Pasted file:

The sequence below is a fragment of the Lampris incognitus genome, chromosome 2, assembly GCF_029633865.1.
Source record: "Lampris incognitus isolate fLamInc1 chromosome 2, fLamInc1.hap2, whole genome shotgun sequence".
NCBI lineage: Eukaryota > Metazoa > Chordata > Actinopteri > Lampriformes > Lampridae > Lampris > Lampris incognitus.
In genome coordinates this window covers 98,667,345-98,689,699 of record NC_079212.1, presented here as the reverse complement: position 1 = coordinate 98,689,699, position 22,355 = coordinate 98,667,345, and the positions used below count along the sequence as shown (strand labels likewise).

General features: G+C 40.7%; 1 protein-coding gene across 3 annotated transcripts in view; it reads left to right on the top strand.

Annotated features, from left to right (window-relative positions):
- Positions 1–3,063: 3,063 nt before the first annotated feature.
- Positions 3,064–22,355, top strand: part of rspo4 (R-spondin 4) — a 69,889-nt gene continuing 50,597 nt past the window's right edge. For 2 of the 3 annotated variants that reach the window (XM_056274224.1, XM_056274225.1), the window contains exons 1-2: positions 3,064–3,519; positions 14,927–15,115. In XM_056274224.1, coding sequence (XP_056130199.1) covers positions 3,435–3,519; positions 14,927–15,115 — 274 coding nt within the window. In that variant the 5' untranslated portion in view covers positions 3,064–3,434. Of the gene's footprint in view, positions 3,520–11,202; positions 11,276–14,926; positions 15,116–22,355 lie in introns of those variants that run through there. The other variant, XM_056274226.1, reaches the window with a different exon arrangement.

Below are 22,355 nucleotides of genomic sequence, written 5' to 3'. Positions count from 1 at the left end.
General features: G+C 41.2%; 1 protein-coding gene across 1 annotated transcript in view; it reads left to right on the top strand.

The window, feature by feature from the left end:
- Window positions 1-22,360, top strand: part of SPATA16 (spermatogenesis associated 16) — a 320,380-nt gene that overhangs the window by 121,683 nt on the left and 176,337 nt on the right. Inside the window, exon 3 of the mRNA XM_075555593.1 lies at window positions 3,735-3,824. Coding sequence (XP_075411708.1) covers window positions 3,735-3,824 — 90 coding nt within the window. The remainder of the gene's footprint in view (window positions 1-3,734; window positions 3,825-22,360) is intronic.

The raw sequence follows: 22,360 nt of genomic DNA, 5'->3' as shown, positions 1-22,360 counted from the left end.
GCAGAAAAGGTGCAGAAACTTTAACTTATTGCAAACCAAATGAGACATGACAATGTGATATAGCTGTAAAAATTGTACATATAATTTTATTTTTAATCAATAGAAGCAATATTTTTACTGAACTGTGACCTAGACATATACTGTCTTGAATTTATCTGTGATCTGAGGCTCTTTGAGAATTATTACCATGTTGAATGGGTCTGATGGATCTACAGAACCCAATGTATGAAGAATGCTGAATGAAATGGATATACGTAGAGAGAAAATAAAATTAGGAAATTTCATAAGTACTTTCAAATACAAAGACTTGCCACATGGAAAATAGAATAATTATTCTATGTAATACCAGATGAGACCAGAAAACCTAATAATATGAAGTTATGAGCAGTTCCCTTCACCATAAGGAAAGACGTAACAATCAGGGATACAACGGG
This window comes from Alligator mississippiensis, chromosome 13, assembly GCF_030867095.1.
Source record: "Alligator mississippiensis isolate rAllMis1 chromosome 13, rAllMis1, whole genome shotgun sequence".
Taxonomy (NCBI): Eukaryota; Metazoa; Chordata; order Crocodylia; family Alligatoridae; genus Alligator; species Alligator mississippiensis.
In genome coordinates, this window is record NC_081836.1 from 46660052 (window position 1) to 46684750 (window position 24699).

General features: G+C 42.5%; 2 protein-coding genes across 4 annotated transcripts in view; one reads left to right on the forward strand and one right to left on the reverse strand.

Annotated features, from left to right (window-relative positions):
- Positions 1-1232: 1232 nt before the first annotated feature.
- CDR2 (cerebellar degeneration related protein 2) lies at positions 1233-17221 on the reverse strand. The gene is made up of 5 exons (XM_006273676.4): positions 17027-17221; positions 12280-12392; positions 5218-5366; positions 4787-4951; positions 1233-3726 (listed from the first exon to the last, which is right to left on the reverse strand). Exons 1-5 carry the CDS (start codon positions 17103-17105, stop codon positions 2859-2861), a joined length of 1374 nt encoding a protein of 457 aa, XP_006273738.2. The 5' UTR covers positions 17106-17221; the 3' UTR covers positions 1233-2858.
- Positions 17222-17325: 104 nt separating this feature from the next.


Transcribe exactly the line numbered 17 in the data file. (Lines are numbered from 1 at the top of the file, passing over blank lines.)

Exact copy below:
Taxonomy (NCBI): Eukaryota; Metazoa; Chordata; order Crocodylia; family Alligatoridae; genus Alligator; species Alligator mississippiensis.